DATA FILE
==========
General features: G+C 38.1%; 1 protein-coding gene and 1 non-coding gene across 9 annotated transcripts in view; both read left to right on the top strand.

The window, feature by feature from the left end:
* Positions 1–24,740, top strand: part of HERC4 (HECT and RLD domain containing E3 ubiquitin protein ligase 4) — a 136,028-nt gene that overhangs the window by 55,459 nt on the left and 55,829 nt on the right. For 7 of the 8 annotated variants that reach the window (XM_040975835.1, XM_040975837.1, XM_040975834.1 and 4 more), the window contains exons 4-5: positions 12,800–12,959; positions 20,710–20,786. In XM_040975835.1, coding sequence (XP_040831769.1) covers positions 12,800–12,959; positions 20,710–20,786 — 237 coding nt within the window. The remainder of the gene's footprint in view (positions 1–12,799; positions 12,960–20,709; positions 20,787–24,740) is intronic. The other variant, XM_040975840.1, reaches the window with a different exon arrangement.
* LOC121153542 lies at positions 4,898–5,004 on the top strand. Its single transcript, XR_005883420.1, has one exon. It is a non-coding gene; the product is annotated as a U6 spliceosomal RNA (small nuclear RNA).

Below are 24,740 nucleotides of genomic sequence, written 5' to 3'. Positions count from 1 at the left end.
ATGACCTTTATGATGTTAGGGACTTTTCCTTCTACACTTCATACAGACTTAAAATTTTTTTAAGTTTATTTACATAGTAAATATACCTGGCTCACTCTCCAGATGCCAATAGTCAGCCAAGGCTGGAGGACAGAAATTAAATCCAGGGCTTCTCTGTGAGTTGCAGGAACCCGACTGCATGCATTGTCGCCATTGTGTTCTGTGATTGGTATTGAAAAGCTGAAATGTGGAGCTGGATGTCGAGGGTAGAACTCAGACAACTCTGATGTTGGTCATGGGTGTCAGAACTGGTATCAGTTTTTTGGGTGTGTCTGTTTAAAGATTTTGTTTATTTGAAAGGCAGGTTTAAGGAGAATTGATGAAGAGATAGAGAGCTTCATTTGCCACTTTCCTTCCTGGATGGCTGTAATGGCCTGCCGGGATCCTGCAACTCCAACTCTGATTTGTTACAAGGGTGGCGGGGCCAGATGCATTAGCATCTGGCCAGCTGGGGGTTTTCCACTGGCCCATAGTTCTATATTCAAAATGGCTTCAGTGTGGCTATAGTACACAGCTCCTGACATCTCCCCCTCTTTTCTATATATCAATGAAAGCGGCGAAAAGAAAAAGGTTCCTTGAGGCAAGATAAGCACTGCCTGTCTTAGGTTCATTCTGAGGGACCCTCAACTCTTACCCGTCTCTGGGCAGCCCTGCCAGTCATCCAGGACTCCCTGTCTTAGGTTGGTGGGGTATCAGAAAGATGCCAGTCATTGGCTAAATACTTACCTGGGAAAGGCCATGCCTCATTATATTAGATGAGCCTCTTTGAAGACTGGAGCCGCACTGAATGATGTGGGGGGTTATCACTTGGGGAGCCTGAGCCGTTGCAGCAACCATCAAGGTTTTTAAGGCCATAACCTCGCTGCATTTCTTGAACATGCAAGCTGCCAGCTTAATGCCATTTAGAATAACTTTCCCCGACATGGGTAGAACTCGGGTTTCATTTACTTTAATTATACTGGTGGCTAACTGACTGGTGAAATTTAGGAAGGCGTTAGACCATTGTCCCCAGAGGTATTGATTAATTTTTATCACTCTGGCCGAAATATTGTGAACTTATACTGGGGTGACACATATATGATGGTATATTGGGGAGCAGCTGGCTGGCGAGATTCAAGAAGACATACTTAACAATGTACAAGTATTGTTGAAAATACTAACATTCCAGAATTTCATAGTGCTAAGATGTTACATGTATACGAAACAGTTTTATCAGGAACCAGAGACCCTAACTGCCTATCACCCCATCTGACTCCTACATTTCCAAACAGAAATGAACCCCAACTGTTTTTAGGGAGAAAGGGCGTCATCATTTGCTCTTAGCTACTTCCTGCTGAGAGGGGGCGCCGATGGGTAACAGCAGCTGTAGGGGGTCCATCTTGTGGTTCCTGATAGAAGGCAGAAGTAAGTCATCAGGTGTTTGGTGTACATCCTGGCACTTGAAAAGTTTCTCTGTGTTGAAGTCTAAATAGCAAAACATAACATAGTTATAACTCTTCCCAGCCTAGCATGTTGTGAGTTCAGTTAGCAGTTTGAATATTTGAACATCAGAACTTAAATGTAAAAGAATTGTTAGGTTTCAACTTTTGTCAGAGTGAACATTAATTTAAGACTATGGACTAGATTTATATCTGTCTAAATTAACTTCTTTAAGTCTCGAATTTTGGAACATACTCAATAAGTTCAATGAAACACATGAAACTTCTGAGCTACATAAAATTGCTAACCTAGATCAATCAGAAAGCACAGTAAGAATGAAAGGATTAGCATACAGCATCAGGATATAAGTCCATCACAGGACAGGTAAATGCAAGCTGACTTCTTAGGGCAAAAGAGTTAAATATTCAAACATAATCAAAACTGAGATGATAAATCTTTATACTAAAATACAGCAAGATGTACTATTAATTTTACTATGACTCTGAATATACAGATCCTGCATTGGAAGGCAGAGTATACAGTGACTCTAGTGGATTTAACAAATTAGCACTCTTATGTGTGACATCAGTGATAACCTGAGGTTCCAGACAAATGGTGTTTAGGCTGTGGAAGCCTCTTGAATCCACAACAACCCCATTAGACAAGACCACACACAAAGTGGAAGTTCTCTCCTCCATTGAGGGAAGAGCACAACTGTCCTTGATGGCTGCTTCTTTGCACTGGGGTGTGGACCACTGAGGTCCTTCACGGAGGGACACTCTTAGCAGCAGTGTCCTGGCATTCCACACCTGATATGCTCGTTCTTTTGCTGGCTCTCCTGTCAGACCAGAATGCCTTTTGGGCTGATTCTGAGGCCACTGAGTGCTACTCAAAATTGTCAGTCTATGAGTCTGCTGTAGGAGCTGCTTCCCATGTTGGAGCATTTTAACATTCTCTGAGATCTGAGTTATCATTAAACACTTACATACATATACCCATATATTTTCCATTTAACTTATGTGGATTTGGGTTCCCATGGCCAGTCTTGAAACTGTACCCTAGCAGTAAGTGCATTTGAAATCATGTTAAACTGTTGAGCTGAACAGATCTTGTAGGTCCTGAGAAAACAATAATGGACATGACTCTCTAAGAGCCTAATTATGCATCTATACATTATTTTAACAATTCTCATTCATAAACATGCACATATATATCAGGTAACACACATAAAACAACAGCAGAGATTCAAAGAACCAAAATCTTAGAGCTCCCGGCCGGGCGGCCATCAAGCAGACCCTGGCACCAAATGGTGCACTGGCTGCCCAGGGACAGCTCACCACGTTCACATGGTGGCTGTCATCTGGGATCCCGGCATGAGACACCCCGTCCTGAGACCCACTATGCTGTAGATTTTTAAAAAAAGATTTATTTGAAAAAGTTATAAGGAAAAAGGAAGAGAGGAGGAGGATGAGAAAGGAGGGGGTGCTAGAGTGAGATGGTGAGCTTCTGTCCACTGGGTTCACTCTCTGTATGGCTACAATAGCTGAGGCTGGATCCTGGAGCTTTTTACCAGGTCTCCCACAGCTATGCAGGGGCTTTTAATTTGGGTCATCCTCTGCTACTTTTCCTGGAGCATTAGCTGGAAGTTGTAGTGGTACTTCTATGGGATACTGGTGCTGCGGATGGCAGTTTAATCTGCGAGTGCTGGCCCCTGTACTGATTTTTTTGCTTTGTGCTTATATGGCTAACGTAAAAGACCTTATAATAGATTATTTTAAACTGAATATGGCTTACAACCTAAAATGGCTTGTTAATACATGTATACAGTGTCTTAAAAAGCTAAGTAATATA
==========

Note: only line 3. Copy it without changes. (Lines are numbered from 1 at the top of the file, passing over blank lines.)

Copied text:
* Positions 1–24,740, top strand: part of HERC4 (HECT and RLD domain containing E3 ubiquitin protein ligase 4) — a 136,028-nt gene that overhangs the window by 55,459 nt on the left and 55,829 nt on the right. For 7 of the 8 annotated variants that reach the window (XM_040975835.1, XM_040975837.1, XM_040975834.1 and 4 more), the window contains exons 4-5: positions 12,800–12,959; positions 20,710–20,786. In XM_040975835.1, coding sequence (XP_040831769.1) covers positions 12,800–12,959; positions 20,710–20,786 — 237 coding nt within the window. The remainder of the gene's footprint in view (positions 1–12,799; positions 12,960–20,709; positions 20,787–24,740) is intronic. The other variant, XM_040975840.1, reaches the window with a different exon arrangement.